The Irish exodus to the southern hemisphere was sizable, which is why you’ll find wineries with Celtic ties in New Zealand, South Africa and, most extensively, Australia. Jim Barry, whose ancestors settled in the Clare Valley, has gained fame with his award-winning Armagh shiraz. The Margaret River region, in far southwestern Australia, is home to Leeuwin Estate, perhaps one of the world’s most remote wineries. Founder Denis Horgan not only got a winemaking hand from Robert Mondavi, but his great-grandfather, who fled County Cork after the potato famine, went on to become the first premier of Western Australia in the 1880s.
All this might have something to do with some very old roots for wine in Ireland, which stretch back two millennia or more. Descriptions of ancient Celtic feats — including, Murphy notes, writings of St. Patrick himself from 433 A.D. — include ample mention of wine.
The fascination has been rekindled of late. Irish businessman Tony Ryan, founder of Ryanair, purchased part of Bordeaux second-growth Chateau Lascombes in 2001, the same year businessman Lochlann Quinn bought Chateau Fieuzal in the Graves region. A year earlier, Belfast exporter Terry Cross bought Chateau de la Ligne.
And wine is again gaining favor across the Emerald Isle. According to the Wine Development Board of Ireland, sales of table wine leapt from 1.5 million cases in 1990 to 7 million in 2004, with Australian wines accounting for nearly one-quarter, while beer consumption has fallen off.
So the journey of the Wine Geese has come full circle: The diaspora of loyal Irishmen scattered across the continents provides drinking pleasure to residents of their ancestral homeland.
“We realized that obviously the Irish had an appreciation of the finer things in life,” says Denis Horgan, “and in particular the fruits of the vine.”
It's not hard to find wine with Irish roots. Look through the family names listed at winegeese.ie and you'll find plenty of options. Here are five selections you might consider as a St. Patrick's Day alternative to all that watery, silly green beer.
O'Reilly's 2005 pinot gris Oregon ($13): David O'Reilly's family hails from County Cavan, and with the Irish wolfhound gracing the labels of his eponymous wines, it's hard to miss the Celtic ties. His latest vintage is quintessential Oregon pinot gris, rounded and fresh, with ripe white fruit flavors offset by a brightness in its core. O'Reilly's value-priced line also includes a chardonnay and pinot noir, and is consistently one of the best deals out of Oregon.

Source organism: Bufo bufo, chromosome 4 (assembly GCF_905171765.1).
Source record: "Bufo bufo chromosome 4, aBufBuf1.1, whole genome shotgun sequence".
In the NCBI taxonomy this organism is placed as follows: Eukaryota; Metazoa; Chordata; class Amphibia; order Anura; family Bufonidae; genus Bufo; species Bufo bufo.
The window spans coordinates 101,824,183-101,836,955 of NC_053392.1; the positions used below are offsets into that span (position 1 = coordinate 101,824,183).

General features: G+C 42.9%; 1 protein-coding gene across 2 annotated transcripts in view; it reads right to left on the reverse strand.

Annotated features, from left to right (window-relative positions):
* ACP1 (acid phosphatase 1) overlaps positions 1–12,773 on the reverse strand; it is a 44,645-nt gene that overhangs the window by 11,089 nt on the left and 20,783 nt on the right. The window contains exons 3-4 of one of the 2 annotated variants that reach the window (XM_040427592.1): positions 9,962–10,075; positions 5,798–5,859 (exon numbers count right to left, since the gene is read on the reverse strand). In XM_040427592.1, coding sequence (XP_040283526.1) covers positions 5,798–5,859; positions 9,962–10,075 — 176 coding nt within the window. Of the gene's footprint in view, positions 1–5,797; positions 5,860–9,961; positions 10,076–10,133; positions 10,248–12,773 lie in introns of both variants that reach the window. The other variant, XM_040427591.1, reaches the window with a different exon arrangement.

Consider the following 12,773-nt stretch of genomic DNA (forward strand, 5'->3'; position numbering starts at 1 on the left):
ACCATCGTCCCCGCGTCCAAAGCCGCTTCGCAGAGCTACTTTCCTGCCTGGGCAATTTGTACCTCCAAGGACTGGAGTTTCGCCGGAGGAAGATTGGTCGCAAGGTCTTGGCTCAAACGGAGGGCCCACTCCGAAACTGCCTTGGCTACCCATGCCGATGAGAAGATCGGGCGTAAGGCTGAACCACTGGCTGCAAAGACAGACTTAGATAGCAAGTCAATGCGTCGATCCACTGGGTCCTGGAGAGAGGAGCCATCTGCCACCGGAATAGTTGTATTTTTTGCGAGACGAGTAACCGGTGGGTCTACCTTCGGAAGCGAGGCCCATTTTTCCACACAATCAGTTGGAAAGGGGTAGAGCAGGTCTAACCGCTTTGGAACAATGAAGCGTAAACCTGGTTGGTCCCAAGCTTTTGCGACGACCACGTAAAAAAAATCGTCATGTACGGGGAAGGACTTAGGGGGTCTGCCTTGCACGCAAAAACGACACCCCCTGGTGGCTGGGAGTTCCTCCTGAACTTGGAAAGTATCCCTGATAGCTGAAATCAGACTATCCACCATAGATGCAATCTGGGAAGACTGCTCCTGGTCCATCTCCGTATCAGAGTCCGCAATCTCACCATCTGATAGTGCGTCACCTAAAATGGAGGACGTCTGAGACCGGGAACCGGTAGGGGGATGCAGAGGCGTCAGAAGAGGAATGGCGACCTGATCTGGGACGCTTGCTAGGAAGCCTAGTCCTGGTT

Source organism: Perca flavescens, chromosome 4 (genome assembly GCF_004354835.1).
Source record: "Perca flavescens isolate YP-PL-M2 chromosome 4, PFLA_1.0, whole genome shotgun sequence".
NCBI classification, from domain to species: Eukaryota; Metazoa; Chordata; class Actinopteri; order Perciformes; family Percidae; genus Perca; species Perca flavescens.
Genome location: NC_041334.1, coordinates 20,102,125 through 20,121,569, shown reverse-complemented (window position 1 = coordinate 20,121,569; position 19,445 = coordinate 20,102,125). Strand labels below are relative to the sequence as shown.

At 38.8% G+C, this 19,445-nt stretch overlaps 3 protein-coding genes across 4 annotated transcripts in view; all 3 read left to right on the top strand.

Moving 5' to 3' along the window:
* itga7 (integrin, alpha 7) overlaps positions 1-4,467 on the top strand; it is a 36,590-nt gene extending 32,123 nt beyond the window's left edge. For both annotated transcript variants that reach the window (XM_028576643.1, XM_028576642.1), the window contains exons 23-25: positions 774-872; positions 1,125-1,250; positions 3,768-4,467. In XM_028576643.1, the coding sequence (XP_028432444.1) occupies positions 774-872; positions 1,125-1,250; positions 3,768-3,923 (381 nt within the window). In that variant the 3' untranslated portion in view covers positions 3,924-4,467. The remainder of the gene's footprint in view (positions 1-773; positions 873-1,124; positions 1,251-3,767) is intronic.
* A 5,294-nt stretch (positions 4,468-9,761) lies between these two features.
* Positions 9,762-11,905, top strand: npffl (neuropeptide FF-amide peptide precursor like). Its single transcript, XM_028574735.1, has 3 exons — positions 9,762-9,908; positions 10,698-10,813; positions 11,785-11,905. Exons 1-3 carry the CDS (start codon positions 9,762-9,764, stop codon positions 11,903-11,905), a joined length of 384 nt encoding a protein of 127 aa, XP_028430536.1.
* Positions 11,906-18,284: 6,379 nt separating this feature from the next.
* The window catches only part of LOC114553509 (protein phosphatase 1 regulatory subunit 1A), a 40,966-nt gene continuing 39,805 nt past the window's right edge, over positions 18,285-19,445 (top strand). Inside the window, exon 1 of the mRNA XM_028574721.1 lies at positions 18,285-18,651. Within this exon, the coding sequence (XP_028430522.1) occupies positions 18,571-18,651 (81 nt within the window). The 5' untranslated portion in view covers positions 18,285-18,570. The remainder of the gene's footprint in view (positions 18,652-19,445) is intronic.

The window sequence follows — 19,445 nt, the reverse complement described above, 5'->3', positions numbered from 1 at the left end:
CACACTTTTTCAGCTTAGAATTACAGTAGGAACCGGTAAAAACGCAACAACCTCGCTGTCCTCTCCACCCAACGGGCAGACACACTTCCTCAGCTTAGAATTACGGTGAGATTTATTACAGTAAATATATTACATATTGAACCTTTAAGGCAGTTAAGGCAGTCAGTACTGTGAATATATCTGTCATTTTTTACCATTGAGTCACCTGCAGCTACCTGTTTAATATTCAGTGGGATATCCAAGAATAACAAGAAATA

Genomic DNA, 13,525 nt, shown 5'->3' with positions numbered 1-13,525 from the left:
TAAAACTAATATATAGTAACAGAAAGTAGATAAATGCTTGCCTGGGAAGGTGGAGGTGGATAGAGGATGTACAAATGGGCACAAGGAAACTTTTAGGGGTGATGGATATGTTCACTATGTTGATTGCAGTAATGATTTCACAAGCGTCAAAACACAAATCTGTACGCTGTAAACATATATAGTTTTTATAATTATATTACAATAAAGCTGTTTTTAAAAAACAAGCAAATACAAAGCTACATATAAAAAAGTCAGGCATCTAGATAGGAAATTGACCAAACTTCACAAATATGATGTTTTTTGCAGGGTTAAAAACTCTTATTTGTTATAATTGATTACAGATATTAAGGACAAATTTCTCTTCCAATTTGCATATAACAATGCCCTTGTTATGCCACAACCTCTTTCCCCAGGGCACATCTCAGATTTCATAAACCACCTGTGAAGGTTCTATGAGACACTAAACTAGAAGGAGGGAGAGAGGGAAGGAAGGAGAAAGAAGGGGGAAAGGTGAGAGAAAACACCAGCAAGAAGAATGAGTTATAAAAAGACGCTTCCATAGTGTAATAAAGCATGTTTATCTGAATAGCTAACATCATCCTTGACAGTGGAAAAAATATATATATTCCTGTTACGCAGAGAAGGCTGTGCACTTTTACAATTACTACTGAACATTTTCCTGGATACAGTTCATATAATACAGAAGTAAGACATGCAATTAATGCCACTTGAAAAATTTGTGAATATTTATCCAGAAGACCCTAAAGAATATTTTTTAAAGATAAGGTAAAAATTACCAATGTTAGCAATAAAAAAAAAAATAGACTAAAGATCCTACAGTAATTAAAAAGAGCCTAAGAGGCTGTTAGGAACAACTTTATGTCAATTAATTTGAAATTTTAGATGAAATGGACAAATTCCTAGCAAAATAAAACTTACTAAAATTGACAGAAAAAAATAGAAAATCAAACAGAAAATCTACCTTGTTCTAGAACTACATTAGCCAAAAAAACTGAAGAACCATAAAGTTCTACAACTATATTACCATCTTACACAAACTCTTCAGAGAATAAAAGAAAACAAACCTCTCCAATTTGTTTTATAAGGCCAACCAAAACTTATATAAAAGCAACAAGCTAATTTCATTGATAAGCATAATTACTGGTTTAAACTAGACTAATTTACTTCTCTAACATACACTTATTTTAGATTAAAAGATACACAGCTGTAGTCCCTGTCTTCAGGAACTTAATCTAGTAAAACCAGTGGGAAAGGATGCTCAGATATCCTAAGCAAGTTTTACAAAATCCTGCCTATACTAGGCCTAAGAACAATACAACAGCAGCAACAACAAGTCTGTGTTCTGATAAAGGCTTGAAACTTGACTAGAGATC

Abbey Vale 2004 “Vat 351” chardonnay Margaret River ($12, Aussie Imports): Margaret River seems to be a magnet for Irish-affiliated winemakers. Irish-educated Bill McKay and his wife Pam started this property in 1975 before selling it to its current Swedish owners. This unoaked style is crisp and straightforward, with grapefruit peel and a marked minerality. Its lines are clean and pleasing, though it finishes a bit hot.
Flora Springs 2004 chardonnay Napa Valley ($25): The Garvey family co-owns this well-known Napa winery. Its flagship chardonnay is a well-crafted example of the hefty, creamy California style, with scents of lemon meringue and melon, and a silky, soft finish.
Leeuwin Estate 2001 “Siblings” shiraz ($20, Old Bridge Cellars): Leeuwin founder Denis Horgan, a CPA by training, has family ties in County Cork. This shiraz, which the Horgans deserve credit for not rushing to market, is filled with intricate notes of salty game meat and brambly fruit. It's balanced and actually rather light on the tongue, despite weighing in at 14.5 percent alcohol. Not at all a typical jammy Aussie style, even if Horgan refers to himself as “an old Australian.” The Horgans offer an impressive range of wines, including a 2004 riesling filled with mineral and diesel notes that's amazingly crisp.
Chateau Phélan-Ségur 2001 St.-Estephe ($31, Diageo Chateau & Estate): Irishman Frank Phelan acquired this cru bourgeois estate in the 1800s, but former Champagne exec Xavier Gardinier purchased it in 1985. This standout from an underrated vintage, primarily Cabernet sauvignon with 30 percent merlot and 10 percent Cabernet franc, is filled with deep notes of dried cedar and herb, with hints of leather and soft cassis in the back. It's rounded and aromatic, though the tannins take hold at the end and leave the final impression. Stick to the '01 over the '02.